Week 37: Monday


Immigration Cards

In one of those long queues in the airport, a woman approached me, asking if I had a pen. She looked haggard and harrassed. I gave her mine and didn’t ask for it back. I was wondering why there were no pens. But that’s the least of the countless frustrating situations I encounter. Some departing passengers do not even know how to fill out an immigration form, or a disembarkation card. Why were they not given an orientation before leaving the country?

There even was a middle-aged man, clad in a denim jacket and a worn-out cap, being ordered around by an immigration officer who refused to help him with his concern. I couldn’t understand why she wouldn’t talk to him gently. Obviously, the more she raised her voice, the more rattled the man became. Didn’t she realize that this man must be supporting a huge family with his meager salary abroad? Or was she enjoying the act of bullying someone weak like him? I tapped gently on the man’s shoulder and I whispered to him, “Sir, you won’t get any help from this one. Just calm down and do the next step.”

One of the things I find no logic in are the long queues for airport tax, OFW tax, and travel tax, among others. And they don’t accept credit cards. So if you find yourself without cash, you have to rush out of the airport to look for an ATM so decrepit-looking you’re scared to insert your credit card, fearing it’s one of those monsters that feed on cards, and then come back, fall in line, and go through the security check again. And God have mercy on you if you don’t reach the plane on time.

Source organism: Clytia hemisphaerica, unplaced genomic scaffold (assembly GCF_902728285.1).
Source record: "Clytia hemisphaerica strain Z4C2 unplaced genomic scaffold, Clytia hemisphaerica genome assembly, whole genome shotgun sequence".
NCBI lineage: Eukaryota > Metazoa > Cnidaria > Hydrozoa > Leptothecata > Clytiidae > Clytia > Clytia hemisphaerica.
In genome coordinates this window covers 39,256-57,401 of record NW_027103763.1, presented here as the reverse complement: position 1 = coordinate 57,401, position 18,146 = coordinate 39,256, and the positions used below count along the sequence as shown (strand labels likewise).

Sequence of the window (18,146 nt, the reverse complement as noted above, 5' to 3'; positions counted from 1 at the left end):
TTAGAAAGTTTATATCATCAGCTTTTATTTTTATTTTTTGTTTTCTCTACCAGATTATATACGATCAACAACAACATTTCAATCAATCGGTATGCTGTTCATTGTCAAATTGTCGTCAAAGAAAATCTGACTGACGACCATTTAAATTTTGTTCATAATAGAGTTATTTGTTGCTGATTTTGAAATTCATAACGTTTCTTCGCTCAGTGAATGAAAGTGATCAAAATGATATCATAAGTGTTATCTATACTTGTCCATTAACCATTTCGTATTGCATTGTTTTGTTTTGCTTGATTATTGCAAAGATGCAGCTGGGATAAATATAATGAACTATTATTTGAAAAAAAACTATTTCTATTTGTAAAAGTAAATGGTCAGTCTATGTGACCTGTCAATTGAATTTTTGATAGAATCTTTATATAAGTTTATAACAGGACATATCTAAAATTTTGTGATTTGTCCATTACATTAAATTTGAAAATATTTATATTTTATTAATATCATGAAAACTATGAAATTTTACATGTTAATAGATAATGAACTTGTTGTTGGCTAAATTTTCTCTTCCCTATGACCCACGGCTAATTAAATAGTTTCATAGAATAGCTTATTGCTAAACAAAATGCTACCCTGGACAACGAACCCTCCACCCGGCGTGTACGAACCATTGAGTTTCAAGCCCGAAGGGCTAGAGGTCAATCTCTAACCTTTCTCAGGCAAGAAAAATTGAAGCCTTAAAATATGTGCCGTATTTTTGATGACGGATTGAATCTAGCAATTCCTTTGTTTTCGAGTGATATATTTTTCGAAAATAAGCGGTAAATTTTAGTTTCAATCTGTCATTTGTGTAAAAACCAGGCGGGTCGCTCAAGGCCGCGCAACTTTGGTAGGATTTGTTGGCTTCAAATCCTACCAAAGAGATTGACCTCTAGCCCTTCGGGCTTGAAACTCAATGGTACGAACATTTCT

Why aren’t there enough people in the world who make sure that simple things like this run smoothly?

You see, if there are more people who see to it that there is a system to follow, things will be different. It won’t be perfect, but many will benefit.

Let each of you look not only to his own interests,
but also to the interests of others.
Philippians 2:4 ESV

I pray, dear reader, that you make yourself such person.

It is really simple when you scale it down to your own little world. You will be surprised at how great an impact it makes for others.

For example, make sure that the coffee in your office pantry is fresh when you leave the pot for the next person… or dispose the trash in your house regularly so that your spouse or parent won’t have to think about it. Or perhaps, refuse to jaywalk and follow traffic rules. Or wipe clean the equipment you just used in the gym…put that grocery basket back where it belongs…or tighten that dripping faucet in the mall’s toilet.

Don’t make it a habit to think “Oh, someone else is gonna do that.” Why do we always have to be paid for or acknowledged or thanked for every little service we do? Aren’t we living in the same earth? Sailing on the same ship, that when it goes down, we all go down with it?

Make it a habit to CARE.

Pick up that crumpled paper under your classroom desk. Fill that glass with more water. Turn off those unused lights at your workplace. Offer part of your sandwich to an officemate swamped with work he couldn’t get his lunch. You see, WE CANNOT BE A PEOPLE OF BIG THINGS WITHOUT PAYING CLOSE ATTENTION TO THE SMALL DETAILS that make up our daily living.

CARING is teaching your heart to be human.

CARING is Christlike.


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